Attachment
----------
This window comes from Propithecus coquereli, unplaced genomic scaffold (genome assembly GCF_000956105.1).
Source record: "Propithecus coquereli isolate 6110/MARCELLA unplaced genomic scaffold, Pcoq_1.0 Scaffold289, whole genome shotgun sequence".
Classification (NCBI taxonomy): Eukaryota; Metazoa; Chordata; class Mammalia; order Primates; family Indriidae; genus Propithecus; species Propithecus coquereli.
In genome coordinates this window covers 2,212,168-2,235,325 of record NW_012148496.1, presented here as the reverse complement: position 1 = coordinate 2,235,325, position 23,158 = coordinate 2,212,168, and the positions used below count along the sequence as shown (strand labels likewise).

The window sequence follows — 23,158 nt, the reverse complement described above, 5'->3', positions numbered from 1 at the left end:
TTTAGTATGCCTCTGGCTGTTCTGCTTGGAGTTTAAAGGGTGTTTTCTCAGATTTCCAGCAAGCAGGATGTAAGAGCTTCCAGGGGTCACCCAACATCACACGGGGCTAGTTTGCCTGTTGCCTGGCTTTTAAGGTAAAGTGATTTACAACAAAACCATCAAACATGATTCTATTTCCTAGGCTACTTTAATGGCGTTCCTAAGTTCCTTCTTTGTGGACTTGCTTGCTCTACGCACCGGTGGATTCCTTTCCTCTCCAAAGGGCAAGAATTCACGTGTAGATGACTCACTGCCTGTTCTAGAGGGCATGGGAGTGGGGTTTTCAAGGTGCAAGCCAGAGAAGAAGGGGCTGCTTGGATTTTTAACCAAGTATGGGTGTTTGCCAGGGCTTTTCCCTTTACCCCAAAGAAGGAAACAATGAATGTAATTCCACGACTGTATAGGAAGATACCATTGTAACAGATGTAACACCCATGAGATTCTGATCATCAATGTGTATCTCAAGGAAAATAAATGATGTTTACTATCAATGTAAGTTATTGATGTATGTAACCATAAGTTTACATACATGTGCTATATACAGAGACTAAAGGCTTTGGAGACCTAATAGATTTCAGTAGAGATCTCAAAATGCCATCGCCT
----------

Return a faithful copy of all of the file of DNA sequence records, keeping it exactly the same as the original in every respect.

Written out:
This window comes from Propithecus coquereli, unplaced genomic scaffold (genome assembly GCF_000956105.1).
Source record: "Propithecus coquereli isolate 6110/MARCELLA unplaced genomic scaffold, Pcoq_1.0 Scaffold289, whole genome shotgun sequence".
Classification (NCBI taxonomy): Eukaryota; Metazoa; Chordata; class Mammalia; order Primates; family Indriidae; genus Propithecus; species Propithecus coquereli.
In genome coordinates this window covers 2,212,168-2,235,325 of record NW_012148496.1, presented here as the reverse complement: position 1 = coordinate 2,235,325, position 23,158 = coordinate 2,212,168, and the positions used below count along the sequence as shown (strand labels likewise).

The window sequence follows — 23,158 nt, the reverse complement described above, 5'->3', positions numbered from 1 at the left end:
TTTAGTATGCCTCTGGCTGTTCTGCTTGGAGTTTAAAGGGTGTTTTCTCAGATTTCCAGCAAGCAGGATGTAAGAGCTTCCAGGGGTCACCCAACATCACACGGGGCTAGTTTGCCTGTTGCCTGGCTTTTAAGGTAAAGTGATTTACAACAAAACCATCAAACATGATTCTATTTCCTAGGCTACTTTAATGGCGTTCCTAAGTTCCTTCTTTGTGGACTTGCTTGCTCTACGCACCGGTGGATTCCTTTCCTCTCCAAAGGGCAAGAATTCACGTGTAGATGACTCACTGCCTGTTCTAGAGGGCATGGGAGTGGGGTTTTCAAGGTGCAAGCCAGAGAAGAAGGGGCTGCTTGGATTTTTAACCAAGTATGGGTGTTTGCCAGGGCTTTTCCCTTTACCCCAAAGAAGGAAACAATGAATGTAATTCCACGACTGTATAGGAAGATACCATTGTAACAGATGTAACACCCATGAGATTCTGATCATCAATGTGTATCTCAAGGAAAATAAATGATGTTTACTATCAATGTAAGTTATTGATGTATGTAACCATAAGTTTACATACATGTGCTATATACAGAGACTAAAGGCTTTGGAGACCTAATAGATTTCAGTAGAGATCTCAAAATGCCATCGCCT